Leyla Yvonne Ergil
ISTANBUL: While Turkish cuisine is admittedly famed for its lavish kebabs and syrupy baklava oozing in butter, there are a surprisingly wide variety of Turkish staple dishes that are both delicious and decidedly vegan!
Turkish cuisine is famous for a lot of reasons but especially its diversity, due very much impart to this being a country that is surrounded by seas and diverse geographical regions housing multiple cultures. While some characteristic Turkish meat dishes tend to have taken the forefront, especially in touristic regions, in between you will see that there are actually a vast number of Turkish culinary categories and restaurants that cater to them that offer superior vegan options for dining.
Check out this overflowing list of scrumptious Turkish classics that are vegan!
Raw meat to vegan treat, çiğ köfte
It’s true that çiğ köfte is actually the name of a dish prepared with ground meat and spices and kneaded raw until the meat cooks in the process. In essence, the original çiğ köfte consisted of raw meat, bulgur, tomato and pepper paste onions, garlic, parsley, mint and spices such as chili flakes and cumin. In 2004, the sale of çiğ köfte as a raw meat patty was prohibited, and the Turks came up with a clever twist, which made this lesser-known specialty actually boom with çiğ köfte chains opening up in nearly every city and town in Turkey.
So, Yes! the çiğ köfte shops and stalls are actually serving up entirely vegan spiced bulgur patties that are either prepared in a wrap (in which the flatbread is also vegan) or eaten in a lettuce leaf cup with sliced pickles, tomatoes and a drizzle of lemon over the top. Most çiğ köfte shops are open late and will deliver. Çiğ köfte is also sold in wraps and in single-serving packages at most supermarkets.
Meze, vegetarian and vegan
Turkey’s culinary specialty of mezes, which are appetizer-sized plates of various salads and dips, is actually vegetarian by nature. While fish restaurants offer an additional array of seafood starters, for the most part, mezes consist of seasonal vegetables and greens prepared in either olive oil and lemon, a tomato-based sauce or are bean-based or yogurt. Obviously, the latter are not vegan.
Yet, most mezes actually are, and they are extremely rich, fulfilling and nutritious to boot. To list off a few of the classics, there is the salsa-esque acili ezme, there are roasted and smoked eggplant salads, bean dishes such as black-eyed pea salad and fava and then in the Aegean region especially, a variety of fresh greens and even glasswort, in Turkish deniz börulcesi. These are generally tossed in olive oil and garlic and doused with lemon juice. But there is a warm starter that can occasionally be ordered, which consists of a huge pile of wild greens that are sauteed with oil and doused in a tomato sauce.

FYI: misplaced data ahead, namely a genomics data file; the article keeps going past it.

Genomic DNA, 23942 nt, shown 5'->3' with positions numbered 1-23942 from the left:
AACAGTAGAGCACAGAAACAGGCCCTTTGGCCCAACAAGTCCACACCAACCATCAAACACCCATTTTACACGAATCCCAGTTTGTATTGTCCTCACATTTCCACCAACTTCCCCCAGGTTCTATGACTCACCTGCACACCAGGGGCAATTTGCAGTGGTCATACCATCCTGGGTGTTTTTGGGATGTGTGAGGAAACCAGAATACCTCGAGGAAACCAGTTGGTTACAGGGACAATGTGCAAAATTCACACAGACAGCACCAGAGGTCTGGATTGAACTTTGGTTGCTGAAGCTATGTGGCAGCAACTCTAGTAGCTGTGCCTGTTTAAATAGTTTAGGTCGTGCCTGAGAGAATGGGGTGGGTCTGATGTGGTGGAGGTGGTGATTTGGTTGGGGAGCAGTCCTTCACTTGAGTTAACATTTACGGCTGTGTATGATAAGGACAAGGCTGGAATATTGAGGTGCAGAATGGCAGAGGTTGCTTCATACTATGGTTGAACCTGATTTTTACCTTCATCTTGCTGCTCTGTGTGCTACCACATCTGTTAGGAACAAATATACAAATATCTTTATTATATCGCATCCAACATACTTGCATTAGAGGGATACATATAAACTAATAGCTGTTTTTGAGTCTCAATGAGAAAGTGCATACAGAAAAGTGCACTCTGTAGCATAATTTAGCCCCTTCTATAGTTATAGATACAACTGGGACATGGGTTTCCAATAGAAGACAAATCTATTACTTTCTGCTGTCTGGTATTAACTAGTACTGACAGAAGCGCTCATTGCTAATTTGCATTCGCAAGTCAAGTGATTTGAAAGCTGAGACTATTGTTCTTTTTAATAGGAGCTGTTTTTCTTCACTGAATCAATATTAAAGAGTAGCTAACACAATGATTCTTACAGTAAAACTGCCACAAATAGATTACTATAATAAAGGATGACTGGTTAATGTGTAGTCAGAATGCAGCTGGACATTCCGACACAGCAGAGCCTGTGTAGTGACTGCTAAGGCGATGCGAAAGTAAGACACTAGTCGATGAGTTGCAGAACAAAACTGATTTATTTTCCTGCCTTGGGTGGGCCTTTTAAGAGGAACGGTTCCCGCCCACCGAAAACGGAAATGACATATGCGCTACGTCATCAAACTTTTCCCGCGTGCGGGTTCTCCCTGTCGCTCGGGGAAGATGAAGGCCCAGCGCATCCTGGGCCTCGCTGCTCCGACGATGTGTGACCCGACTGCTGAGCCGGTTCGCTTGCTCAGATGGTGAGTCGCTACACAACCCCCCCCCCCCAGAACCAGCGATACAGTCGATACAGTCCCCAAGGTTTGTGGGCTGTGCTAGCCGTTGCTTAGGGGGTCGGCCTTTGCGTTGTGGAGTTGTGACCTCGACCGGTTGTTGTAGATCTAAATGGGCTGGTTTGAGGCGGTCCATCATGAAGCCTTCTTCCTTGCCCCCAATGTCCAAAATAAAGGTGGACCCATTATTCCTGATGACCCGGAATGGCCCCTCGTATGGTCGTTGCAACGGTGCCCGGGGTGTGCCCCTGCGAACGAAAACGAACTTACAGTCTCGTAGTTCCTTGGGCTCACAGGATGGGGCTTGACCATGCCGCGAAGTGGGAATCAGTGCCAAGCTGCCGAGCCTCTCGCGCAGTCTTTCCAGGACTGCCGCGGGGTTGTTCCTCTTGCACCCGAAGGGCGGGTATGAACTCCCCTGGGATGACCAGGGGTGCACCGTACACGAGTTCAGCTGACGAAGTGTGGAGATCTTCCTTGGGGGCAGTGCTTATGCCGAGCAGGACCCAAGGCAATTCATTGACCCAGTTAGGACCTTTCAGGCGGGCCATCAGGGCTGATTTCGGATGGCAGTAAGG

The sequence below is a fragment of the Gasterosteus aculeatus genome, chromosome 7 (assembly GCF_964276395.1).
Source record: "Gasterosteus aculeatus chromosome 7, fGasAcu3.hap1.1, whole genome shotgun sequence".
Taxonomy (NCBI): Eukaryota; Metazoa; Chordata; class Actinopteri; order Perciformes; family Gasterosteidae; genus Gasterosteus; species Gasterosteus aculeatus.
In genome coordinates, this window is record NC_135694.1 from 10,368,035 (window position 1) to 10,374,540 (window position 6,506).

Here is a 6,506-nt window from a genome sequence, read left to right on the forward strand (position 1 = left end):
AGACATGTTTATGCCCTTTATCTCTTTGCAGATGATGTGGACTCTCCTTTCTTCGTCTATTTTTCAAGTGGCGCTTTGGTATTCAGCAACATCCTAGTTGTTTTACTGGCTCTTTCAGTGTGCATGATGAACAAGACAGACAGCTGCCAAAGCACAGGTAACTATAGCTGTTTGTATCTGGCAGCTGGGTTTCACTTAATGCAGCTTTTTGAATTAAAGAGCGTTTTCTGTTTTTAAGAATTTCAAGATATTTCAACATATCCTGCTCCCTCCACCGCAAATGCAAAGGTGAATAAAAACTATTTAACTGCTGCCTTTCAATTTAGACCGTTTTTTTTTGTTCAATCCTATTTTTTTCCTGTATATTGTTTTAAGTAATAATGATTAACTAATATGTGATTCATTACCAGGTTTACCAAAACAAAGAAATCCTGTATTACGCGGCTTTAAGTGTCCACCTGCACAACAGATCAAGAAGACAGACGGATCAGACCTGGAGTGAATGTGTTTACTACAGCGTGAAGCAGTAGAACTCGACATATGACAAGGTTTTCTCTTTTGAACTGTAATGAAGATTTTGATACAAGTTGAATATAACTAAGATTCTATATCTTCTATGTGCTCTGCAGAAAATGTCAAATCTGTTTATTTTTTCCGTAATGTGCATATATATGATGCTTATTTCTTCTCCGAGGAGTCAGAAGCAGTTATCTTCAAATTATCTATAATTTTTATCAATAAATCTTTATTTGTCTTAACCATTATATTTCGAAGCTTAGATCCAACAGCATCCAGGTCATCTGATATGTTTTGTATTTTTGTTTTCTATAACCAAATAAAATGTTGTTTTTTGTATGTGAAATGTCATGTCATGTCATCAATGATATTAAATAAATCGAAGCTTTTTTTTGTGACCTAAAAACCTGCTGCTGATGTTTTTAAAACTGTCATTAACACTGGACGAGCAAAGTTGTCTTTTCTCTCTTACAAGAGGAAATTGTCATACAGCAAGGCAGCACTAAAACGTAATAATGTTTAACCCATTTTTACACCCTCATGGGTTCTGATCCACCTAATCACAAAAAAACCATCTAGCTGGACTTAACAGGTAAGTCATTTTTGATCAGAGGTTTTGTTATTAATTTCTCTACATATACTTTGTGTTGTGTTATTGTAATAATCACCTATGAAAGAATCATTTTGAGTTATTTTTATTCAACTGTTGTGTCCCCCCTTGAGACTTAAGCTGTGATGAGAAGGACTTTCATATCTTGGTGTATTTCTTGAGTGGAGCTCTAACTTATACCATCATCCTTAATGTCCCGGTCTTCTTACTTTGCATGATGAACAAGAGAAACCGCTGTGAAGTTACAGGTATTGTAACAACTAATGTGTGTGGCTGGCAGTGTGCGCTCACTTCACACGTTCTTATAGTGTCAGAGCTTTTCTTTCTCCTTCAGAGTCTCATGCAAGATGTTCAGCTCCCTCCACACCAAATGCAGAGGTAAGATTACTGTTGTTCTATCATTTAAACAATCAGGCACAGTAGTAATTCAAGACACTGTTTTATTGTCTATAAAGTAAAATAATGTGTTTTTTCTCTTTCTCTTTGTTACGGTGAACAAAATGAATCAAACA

A salad that can be a go-to in most classic Turkish restaurants is also both nutritious and delicious and definitely vegan and that is the gavurdağı salad and generally consists of finely chopped tomatoes, onions, peppers, walnuts and pomegranate molasses or seeds.
Pancake? We say Gözleme!
It has always been mind-boggling for me to see the Turkish stuffed, folded over and grilled flatbread of gözleme being translated into English as “pancake” because it is anything but! Gözleme is admittedly everywhere, and it is ever so practical and filling and you can choose from a variety of fillings they are stuffed with to boot! Almost every gözleme shop will have a variation stuffed with either potato or fresh greens (just make sure to ask for it without the cheese). The flatbread itself is generally prepared from a water-based dough and vegetable oil is used to grill the bread, but always double-check to make sure.
Turkish vegan food at its finest
Tucked away in a corner of nearly every town and neighborhood in Turkey will be an “ev yemeği” restaurant, which in English means “home cooking” restaurant, serving up a wealth of vegan bean and vegetable stews and bulgur and rice dishes. Many of the larger-scale versions of these restaurants operate cafeteria-style and you pick and choose from the cauldrons of dishes presented in a glass case in an open kitchen. Of these dishes, most are completely vegan, but it is always good to check to stay on the safe side.
The most popular traditional vegan stews are the tomato-based haricot bean dish “kuru fasulye,” “nohut” is the chickpea version and green beans, or “taze fasulye” are all comfort-food classics. There is also a spinach stew with rice and tomatoes that is a favorite. Meanwhile, some rice and nearly all bulgur dishes will also be vegan, just make sure to ask whether they have used butter (tereyağ) or broth (et suyu) in the cooking process.
It’s a wrap, dolma
Last, but certainly not least is “dolma,” which in Turkish literally means “stuffed.” The name dolma is thus understandably applied to a number of stuffed Turkish delicacies ranging from stuffed grape leaves to stuffed peppers, eggplants and even cabbage and chard. Most of these dolmas come in meat and vegan variations, with the latter variation being much more widely available. Thus, dolmas make for an excellent vegan snack or meal depending on which type you can get your hands on!
Luckily, dolma is actually widely available in markets, charcuteries and occasionally at home cooking restaurants. A great snack to take on the go, grape leaves wrapped around a rice stuffing spiced with currants are divine, and the vegan variety is regularly in the refrigerated section of supermarkets.